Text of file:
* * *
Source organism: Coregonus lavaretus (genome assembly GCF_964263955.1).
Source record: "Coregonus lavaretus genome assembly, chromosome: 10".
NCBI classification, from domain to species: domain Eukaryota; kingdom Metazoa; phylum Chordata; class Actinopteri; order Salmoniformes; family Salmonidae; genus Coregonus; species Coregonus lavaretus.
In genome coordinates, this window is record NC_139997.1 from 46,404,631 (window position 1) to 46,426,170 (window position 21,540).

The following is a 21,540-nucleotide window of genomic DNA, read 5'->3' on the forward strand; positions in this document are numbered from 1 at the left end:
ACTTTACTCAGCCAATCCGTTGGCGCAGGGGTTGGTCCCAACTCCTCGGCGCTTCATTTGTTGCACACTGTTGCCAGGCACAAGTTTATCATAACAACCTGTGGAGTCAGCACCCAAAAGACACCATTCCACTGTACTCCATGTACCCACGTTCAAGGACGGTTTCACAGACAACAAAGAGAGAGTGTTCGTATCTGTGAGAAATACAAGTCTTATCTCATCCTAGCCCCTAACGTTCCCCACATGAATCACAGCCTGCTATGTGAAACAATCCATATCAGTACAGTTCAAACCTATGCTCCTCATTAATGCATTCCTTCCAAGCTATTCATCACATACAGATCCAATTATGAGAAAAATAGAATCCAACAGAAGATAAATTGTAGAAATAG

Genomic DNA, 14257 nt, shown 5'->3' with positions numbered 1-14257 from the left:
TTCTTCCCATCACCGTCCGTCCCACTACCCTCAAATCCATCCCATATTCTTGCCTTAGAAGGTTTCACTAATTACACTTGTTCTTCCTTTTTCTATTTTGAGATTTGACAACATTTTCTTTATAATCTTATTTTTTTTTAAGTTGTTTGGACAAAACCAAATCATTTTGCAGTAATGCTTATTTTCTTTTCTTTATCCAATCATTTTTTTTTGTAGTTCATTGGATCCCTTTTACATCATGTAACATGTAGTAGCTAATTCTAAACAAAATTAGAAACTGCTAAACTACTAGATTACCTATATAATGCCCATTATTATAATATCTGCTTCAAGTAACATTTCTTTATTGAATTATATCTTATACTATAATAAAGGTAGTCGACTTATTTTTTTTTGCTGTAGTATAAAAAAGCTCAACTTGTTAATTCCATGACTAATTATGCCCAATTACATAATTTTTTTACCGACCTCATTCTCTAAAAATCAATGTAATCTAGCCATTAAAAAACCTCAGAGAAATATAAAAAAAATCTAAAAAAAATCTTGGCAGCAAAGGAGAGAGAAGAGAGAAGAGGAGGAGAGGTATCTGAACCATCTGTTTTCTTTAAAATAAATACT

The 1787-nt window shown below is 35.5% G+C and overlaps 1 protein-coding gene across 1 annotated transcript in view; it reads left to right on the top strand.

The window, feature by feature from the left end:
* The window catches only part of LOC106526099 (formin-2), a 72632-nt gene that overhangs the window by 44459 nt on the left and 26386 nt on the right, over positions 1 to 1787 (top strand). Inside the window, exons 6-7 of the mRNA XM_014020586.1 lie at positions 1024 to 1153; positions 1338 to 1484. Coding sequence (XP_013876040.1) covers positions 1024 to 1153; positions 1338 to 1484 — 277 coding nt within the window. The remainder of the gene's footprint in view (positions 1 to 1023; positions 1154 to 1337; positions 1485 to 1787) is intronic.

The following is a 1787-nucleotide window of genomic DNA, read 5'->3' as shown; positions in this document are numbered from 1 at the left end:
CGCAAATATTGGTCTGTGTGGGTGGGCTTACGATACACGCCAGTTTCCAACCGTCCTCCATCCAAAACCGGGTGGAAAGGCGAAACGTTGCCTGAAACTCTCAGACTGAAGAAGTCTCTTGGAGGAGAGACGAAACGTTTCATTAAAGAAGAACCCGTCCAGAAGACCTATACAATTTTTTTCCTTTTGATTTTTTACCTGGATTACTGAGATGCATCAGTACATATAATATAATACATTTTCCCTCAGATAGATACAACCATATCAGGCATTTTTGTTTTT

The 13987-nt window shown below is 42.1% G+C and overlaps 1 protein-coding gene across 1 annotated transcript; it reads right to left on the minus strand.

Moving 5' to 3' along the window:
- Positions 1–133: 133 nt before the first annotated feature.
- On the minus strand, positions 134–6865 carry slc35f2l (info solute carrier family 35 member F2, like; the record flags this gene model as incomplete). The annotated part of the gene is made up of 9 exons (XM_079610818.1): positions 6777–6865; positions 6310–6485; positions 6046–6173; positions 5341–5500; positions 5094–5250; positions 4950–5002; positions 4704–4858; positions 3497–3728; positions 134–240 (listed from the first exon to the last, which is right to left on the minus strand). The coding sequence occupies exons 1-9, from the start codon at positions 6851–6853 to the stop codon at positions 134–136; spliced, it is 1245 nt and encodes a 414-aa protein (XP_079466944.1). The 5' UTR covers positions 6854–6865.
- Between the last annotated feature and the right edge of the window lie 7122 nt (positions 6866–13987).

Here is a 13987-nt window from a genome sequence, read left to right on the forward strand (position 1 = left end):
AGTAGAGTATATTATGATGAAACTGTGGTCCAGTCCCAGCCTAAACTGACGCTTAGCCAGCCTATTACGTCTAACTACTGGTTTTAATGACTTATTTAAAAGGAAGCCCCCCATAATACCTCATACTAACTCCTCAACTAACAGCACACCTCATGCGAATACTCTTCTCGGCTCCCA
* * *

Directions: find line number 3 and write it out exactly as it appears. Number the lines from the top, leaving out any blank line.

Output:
NCBI classification, from domain to species: domain Eukaryota; kingdom Metazoa; phylum Chordata; class Actinopteri; order Salmoniformes; family Salmonidae; genus Coregonus; species Coregonus lavaretus.